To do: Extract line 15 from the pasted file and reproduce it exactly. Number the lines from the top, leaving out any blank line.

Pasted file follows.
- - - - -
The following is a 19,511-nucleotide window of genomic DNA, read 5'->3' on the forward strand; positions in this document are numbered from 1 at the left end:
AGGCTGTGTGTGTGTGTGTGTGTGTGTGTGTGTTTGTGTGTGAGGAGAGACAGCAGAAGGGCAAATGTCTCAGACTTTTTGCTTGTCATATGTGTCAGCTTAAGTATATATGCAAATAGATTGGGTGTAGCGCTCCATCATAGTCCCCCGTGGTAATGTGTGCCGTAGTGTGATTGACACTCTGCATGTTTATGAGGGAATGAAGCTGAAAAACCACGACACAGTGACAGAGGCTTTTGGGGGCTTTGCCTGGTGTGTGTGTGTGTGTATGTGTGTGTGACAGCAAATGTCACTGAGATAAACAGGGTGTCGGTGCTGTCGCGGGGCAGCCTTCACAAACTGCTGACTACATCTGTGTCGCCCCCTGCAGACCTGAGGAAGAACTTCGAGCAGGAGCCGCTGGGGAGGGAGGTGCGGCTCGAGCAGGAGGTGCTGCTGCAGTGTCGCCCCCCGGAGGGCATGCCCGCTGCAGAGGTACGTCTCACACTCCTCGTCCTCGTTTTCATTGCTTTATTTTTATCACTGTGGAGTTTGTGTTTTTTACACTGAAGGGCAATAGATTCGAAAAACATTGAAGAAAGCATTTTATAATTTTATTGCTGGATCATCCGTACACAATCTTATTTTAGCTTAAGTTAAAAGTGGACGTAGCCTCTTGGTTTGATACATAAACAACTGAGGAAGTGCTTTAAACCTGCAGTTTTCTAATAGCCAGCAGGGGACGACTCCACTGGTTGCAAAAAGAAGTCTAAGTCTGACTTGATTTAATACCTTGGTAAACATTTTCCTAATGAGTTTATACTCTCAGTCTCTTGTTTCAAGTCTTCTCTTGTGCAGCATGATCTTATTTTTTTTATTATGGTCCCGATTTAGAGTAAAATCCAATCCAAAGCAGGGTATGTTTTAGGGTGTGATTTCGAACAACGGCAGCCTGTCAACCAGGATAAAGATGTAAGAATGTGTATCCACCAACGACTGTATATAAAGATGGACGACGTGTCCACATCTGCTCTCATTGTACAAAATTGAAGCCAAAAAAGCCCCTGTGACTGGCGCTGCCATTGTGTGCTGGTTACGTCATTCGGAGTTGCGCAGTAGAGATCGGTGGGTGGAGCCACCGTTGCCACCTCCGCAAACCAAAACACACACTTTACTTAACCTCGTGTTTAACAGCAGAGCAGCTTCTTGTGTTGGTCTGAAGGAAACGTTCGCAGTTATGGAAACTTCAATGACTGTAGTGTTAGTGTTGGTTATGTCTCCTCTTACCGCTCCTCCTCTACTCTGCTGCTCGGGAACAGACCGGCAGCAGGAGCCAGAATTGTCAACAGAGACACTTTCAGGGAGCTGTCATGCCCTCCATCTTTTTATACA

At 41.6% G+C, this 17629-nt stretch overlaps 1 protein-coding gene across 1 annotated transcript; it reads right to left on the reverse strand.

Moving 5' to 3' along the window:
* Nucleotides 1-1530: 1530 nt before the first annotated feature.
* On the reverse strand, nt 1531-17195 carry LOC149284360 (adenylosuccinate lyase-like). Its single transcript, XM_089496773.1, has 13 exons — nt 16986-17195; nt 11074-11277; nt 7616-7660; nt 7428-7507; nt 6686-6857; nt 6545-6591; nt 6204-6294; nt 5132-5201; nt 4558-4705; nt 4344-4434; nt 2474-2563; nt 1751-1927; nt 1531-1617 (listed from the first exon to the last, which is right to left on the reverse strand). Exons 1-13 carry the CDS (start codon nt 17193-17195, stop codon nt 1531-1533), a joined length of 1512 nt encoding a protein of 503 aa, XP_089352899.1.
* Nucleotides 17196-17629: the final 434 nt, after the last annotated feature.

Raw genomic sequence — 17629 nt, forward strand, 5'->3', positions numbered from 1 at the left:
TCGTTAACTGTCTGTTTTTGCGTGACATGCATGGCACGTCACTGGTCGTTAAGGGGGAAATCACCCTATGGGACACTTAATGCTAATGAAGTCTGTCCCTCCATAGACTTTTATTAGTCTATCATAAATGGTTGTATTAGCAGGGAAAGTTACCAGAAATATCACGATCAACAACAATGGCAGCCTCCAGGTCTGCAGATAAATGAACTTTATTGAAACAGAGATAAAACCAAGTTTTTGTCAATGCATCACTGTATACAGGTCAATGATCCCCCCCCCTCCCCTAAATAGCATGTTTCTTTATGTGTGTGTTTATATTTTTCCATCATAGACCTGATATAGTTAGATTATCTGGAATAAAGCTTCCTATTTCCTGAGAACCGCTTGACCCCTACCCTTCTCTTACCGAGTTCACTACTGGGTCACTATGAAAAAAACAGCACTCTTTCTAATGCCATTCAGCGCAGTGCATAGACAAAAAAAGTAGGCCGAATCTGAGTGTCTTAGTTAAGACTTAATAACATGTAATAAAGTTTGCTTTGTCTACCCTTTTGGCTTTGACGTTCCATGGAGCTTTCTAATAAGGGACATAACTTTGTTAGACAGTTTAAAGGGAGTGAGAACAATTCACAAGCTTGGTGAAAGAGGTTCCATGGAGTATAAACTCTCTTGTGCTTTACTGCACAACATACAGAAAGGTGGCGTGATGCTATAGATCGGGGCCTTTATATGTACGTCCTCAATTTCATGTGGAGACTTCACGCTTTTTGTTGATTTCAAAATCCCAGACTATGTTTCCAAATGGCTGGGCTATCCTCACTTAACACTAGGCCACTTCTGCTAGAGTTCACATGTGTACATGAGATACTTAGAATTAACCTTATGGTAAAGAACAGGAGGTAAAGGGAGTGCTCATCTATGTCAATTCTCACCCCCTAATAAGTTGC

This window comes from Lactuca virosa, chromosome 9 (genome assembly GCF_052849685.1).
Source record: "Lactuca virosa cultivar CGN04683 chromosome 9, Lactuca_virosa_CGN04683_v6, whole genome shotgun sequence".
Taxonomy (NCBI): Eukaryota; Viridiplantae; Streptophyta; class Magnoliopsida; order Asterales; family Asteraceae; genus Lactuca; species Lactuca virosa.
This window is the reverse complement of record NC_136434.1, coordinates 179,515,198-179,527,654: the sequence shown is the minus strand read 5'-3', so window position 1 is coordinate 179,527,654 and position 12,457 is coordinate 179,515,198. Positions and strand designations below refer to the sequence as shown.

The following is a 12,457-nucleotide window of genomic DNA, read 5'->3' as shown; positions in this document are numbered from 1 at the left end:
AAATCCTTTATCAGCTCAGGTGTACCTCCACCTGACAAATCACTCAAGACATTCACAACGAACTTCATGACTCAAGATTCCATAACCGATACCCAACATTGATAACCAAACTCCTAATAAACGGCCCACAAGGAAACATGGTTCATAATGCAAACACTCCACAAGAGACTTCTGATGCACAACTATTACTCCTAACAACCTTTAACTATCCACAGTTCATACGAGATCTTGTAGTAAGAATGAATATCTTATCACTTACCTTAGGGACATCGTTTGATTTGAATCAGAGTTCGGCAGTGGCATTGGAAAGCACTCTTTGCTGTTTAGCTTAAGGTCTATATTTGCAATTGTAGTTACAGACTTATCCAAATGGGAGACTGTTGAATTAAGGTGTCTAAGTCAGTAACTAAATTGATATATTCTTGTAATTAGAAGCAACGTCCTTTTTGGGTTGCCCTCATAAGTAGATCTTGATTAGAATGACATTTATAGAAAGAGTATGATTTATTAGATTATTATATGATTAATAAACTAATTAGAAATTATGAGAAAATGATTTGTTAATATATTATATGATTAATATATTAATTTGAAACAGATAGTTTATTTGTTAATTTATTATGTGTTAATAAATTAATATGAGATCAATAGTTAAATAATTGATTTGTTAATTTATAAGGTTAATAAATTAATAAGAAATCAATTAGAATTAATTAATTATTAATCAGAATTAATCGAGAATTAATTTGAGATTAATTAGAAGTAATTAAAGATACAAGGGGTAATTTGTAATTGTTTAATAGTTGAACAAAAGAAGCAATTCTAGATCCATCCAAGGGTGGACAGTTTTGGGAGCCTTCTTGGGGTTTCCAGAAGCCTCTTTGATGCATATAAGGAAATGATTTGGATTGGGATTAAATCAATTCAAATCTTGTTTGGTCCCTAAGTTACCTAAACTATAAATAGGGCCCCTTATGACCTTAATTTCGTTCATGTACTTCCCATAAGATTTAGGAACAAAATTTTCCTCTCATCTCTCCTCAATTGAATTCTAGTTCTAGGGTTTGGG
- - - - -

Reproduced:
AAATCCTTTATCAGCTCAGGTGTACCTCCACCTGACAAATCACTCAAGACATTCACAACGAACTTCATGACTCAAGATTCCATAACCGATACCCAACATTGATAACCAAACTCCTAATAAACGGCCCACAAGGAAACATGGTTCATAATGCAAACACTCCACAAGAGACTTCTGATGCACAACTATTACTCCTAACAACCTTTAACTATCCACAGTTCATACGAGATCTTGTAGTAAGAATGAATATCTTATCACTTACCTTAGGGACATCGTTTGATTTGAATCAGAGTTCGGCAGTGGCATTGGAAAGCACTCTTTGCTGTTTAGCTTAAGGTCTATATTTGCAATTGTAGTTACAGACTTATCCAAATGGGAGACTGTTGAATTAAGGTGTCTAAGTCAGTAACTAAATTGATATATTCTTGTAATTAGAAGCAACGTCCTTTTTGGGTTGCCCTCATAAGTAGATCTTGATTAGAATGACATTTATAGAAAGAGTATGATTTATTAGATTATTATATGATTAATAAACTAATTAGAAATTATGAGAAAATGATTTGTTAATATATTATATGATTAATATATTAATTTGAAACAGATAGTTTATTTGTTAATTTATTATGTGTTAATAAATTAATATGAGATCAATAGTTAAATAATTGATTTGTTAATTTATAAGGTTAATAAATTAATAAGAAATCAATTAGAATTAATTAATTATTAATCAGAATTAATCGAGAATTAATTTGAGATTAATTAGAAGTAATTAAAGATACAAGGGGTAATTTGTAATTGTTTAATAGTTGAACAAAAGAAGCAATTCTAGATCCATCCAAGGGTGGACAGTTTTGGGAGCCTTCTTGGGGTTTCCAGAAGCCTCTTTGATGCATATAAGGAAATGATTTGGATTGGGATTAAATCAATTCAAATCTTGTTTGGTCCCTAAGTTACCTAAACTATAAATAGGGCCCCTTATGACCTTAATTTCGTTCATGTACTTCCCATAAGATTTAGGAACAAAATTTTCCTCTCATCTCTCCTCAATTGAATTCTAGTTCTAGGGTTTGGG